The Peri-papillary Choroidal and Retinal Nerve Fiber Layer Thickness in Mild to Moderate Axial Myopia

Document Type: Original article

Authors

Eye Research Center, Farabi Eye Hospital, Tehran University of Medical Sciences, Tehran, Iran

Abstract

Abstract
Background: This study aimed to measure Peri-papillary Choroidal Thickness (PCT) and Retinal Nerve Fiber Layer Thickness (RNFLT) in mild to moderate axial myopic eyes and compare their average values with those of normal control participants.
Methods: Twenty-five mild to moderate axial myopic eyes were included in this study. The data of 27 normal eyes were also considered as the control group. Subjects underwent a refractive error examination and axial length measurements. Then, the RNFLT, as well as the choroid borders (outer and inner) were measured. Optical Coherence Tomography (OCT) measurement of both eyes was done using
Spectral Domain Optical Coherence Tomography (SD-OCT).
Results: The average PCT of the eyes of the myopic subjects and normal controls was 161.7±29.6 and 166.18±39.8 μm, respectively. All the regional values of PCT and its average were not significantly different between myopic and the control eyes. However RNFLT values were significantly lower in the superior (p=0.004), inferior (p=0.01), and nasal (p<0.001) sectors among the myopic eyes in comparison with the control eyes. There was a negative association between axial length and choroidal thickness in temporal r=0.12 (p=0.023), superior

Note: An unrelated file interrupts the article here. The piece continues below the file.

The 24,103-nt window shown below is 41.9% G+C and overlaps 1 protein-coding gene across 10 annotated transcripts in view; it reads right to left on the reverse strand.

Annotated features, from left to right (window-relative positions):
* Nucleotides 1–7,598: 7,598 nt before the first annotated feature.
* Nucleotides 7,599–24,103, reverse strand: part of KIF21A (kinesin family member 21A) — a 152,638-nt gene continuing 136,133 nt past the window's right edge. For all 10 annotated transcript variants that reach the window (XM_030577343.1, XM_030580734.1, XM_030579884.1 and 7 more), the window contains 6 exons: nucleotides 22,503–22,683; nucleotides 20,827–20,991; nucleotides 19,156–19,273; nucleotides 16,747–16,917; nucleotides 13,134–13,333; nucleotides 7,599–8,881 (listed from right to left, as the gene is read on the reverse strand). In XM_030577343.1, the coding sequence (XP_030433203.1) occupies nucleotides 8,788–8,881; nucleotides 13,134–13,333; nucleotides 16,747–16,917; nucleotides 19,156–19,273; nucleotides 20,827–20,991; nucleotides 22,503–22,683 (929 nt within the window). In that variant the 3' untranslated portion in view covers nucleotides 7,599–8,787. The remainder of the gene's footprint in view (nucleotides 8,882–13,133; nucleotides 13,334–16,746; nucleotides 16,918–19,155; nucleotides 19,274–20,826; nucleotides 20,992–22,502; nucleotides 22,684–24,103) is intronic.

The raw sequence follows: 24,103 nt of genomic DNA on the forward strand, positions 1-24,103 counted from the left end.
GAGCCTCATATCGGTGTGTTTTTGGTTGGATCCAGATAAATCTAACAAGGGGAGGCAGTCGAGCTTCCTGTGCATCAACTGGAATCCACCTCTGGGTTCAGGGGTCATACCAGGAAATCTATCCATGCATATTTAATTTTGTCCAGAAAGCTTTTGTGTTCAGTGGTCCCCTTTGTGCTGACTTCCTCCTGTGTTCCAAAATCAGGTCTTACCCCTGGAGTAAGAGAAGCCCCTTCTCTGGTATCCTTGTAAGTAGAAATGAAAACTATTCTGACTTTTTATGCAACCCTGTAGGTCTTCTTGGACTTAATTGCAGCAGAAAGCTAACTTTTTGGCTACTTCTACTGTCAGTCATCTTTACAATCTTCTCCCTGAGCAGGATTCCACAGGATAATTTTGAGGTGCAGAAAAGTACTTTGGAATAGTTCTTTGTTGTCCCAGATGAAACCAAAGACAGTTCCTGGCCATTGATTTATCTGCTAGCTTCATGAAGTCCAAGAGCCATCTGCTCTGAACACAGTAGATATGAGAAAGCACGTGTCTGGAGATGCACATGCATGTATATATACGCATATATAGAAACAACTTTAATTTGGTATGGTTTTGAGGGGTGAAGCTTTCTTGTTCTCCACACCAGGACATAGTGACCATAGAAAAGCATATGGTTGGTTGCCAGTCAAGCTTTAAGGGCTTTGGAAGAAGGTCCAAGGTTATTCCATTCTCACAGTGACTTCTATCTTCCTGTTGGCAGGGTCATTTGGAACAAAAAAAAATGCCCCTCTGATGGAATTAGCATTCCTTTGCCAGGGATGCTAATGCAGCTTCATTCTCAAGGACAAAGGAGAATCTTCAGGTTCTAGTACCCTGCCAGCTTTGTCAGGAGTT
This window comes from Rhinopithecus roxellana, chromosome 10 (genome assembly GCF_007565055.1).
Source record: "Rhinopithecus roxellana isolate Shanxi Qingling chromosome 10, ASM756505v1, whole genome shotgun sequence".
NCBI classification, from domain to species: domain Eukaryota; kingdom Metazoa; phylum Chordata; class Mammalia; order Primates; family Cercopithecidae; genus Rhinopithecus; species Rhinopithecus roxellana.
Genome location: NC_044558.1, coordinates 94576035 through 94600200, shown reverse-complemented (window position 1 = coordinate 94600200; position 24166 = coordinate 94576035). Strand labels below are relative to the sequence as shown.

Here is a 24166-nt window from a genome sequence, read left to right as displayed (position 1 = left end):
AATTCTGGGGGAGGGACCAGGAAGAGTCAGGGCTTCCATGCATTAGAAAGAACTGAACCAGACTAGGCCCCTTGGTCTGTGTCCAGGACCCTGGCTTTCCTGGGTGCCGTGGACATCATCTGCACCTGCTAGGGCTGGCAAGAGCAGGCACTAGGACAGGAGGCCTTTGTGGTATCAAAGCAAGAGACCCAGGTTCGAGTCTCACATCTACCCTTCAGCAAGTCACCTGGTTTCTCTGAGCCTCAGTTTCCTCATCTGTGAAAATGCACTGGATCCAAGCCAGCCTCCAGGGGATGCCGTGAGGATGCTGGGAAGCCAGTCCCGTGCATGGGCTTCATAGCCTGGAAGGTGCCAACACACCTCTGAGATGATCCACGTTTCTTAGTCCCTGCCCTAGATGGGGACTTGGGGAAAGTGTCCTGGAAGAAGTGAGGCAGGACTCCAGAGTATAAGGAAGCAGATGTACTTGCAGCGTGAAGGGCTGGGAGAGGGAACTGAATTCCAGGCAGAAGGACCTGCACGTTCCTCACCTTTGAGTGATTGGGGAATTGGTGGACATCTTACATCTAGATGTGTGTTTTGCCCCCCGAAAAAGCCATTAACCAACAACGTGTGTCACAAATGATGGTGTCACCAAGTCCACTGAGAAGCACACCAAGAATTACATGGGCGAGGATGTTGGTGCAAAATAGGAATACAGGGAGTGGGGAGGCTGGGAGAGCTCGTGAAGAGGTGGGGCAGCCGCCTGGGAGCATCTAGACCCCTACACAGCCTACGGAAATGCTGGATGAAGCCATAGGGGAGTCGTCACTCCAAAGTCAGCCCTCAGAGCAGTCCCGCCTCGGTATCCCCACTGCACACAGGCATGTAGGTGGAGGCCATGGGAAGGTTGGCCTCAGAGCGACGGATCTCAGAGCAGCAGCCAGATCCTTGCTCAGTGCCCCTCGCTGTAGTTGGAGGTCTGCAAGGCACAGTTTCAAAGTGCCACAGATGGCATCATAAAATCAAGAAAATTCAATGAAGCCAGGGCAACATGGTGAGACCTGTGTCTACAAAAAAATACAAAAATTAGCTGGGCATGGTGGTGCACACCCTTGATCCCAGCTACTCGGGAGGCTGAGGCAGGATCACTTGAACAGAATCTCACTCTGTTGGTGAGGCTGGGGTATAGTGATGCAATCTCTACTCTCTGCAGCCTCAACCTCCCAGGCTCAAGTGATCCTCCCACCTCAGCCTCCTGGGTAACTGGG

r=-0.2(p=0.04), nasal [r=-0.34 (p<0.001] and inferior [r=-0.32 (p=0.001)] segments, respectively that of them it was not statistically significant for the temporal segment.
Conclusion: Although RNFLT values were lower in the most regions of myopic eyes versus the controls, no significant difference was statistically found in the PCT using Enhanced Depth Imaging Optical Coherence Tomography (EDI-OCT) from mild to moderate axial myopic cases and the control eyes. The choroidal thickness in temporal, superior, nasal segments were negatively correlating with axial length.
 

Keywords


Introduction

The choroid provides substances to the external layers of the retina and there is a fresh interest to study its role in retino-choroidal diseases. Studies on the role of choroidal layer might be essential in understanding pathophysiology of numerous eye diseases including diabetic retinopathies, maculopathies, choroidopathies and the age-related macular degenerations1-3.